Economical Riding Indicator

Using high-precision electronic control for engine management, Kawasaki models can achieve a high level of fuel efficiency. However, fuel consumption is greatly affected by throttle use, gear selection, and other elements under the rider’s control. The Economical Riding Indicator is a function that indicates when current riding conditions are consuming a low amount of fuel. The system continuously monitors fuel consumption, regardless of vehicle speed, engine speed, throttle position and other riding conditions. When fuel consumption is low for a given speed (i.e. fuel efficiency is high), an “ECO” mark appears on the instrument panel’s LCD screen. By riding so that the “ECO” mark remains on, fuel consumption can be reduced.

While effective vehicle speed and engine speed may vary by model, paying attention to conditions that cause the “ECO” mark to appear can help riders improve their fuel efficiency – a handy way to increase cruising range. Further, keeping fuel consumption low also helps minimize negative impact on the environment.

Fuel Economy Assistance Mode

Activating the Fuel Economy Assistance Mode switches the ECU to a leaner fuel map in which ignition timing and fuel injection prioritize fuel economy. Rather than engine response or power, this mode favors reduced fuel consumption, aiming to increase fuel economy when riding at a constant speed. When riding in areas where gas stations are scarce, or when cruising across the continent, being able to make the same amount of fuel last longer is a considerable benefit.

Maximizing the effectiveness of the Fuel Economy Assistance Mode requires a gentle use of the throttle. Nevertheless, especially when used in conjunction with the Economical Riding Indicator, this mode can contribute to significant savings in fuel costs over long distances.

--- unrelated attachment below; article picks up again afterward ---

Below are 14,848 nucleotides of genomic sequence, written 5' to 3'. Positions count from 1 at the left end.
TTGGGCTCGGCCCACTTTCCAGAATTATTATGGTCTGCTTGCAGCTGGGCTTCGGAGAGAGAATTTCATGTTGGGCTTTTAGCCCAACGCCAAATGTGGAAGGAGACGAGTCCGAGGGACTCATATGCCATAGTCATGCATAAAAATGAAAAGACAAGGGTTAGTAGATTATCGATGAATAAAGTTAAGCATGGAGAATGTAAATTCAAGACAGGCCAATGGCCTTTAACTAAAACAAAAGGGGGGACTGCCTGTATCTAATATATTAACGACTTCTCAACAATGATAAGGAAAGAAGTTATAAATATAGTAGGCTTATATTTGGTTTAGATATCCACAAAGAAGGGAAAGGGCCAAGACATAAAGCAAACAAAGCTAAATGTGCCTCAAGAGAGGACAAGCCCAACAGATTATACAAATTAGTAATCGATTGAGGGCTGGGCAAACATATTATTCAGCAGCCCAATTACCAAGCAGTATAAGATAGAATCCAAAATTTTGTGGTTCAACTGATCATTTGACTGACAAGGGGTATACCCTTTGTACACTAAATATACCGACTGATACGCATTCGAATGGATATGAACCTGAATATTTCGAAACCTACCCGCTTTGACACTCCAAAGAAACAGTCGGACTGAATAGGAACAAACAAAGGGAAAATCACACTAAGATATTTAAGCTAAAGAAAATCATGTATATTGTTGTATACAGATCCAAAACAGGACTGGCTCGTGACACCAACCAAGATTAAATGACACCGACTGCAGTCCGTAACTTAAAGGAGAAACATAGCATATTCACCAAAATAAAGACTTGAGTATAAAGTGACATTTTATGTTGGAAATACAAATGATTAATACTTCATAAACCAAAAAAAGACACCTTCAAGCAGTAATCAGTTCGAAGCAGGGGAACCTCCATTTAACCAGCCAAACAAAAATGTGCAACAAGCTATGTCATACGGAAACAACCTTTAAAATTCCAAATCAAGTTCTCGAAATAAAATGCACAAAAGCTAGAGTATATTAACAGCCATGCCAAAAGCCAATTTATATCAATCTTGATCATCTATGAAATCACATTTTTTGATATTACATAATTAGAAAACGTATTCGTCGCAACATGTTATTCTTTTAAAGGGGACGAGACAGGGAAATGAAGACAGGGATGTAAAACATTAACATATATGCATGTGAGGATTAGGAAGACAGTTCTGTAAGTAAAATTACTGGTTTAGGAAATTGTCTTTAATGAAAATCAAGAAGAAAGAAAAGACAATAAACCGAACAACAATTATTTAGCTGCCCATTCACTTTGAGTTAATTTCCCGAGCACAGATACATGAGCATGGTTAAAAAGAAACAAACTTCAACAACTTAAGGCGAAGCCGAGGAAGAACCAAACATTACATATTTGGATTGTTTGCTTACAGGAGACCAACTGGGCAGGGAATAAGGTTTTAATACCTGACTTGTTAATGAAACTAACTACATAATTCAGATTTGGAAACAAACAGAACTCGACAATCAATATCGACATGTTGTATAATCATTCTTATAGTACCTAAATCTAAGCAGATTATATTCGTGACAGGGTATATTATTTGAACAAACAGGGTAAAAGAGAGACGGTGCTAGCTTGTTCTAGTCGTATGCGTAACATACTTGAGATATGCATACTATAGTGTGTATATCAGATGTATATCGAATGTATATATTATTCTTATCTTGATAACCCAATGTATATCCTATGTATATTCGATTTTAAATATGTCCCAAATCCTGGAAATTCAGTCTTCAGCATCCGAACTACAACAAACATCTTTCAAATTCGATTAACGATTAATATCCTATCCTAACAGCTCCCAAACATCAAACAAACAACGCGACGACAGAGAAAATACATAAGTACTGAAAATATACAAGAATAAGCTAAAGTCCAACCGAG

KTRC (Kawasaki TRaction Control)

KTRC, Kawasaki’s advanced traction control system provides both enhanced sport riding performance and the peace of mind to negotiate slippery surfaces with confidence. Multiple rider-selectable modes (the number of modes varies by model) offer progressively greater levels of intrusion to suit the riding situation and rider preference.

Less intrusive modes maintain optimum traction during cornering. Designed with sport riding in mind, they facilitate acceleration out of corners by maximizing forward drive from the rear wheel. And because Kawasaki’s sophisticated software bases its dynamic analysis on the chassis’ orientation relative to the track surface (rather than relative to a horizontal plane), it is able to take into account corner camber, gradient, etc., and adapt accordingly.

In the more intrusive modes (and for some models, in any mode), when excessive wheel spin is detected, engine output is reduced to allow grip to be regained, effectively enabling riders to negotiate both short, slippery patches (train tracks or manhole covers) and extended stretches of bad roads (wet pavement, cobblestone, gravel) with confidence.

Models equipped with IMU incorporate chassis-orientation feedback to offer even more precise management.

K-ACT (Kawasaki Advanced Coactive-braking Technology) ABS

At its heart, K-ACT ABS is an advanced anti-lock braking system, designed to keep tires from locking up during braking. But K-ACT ABS was designed to be used on touring models weighing in excess of 300 kg (661 lb) – and that is before adding a passenger and luggage.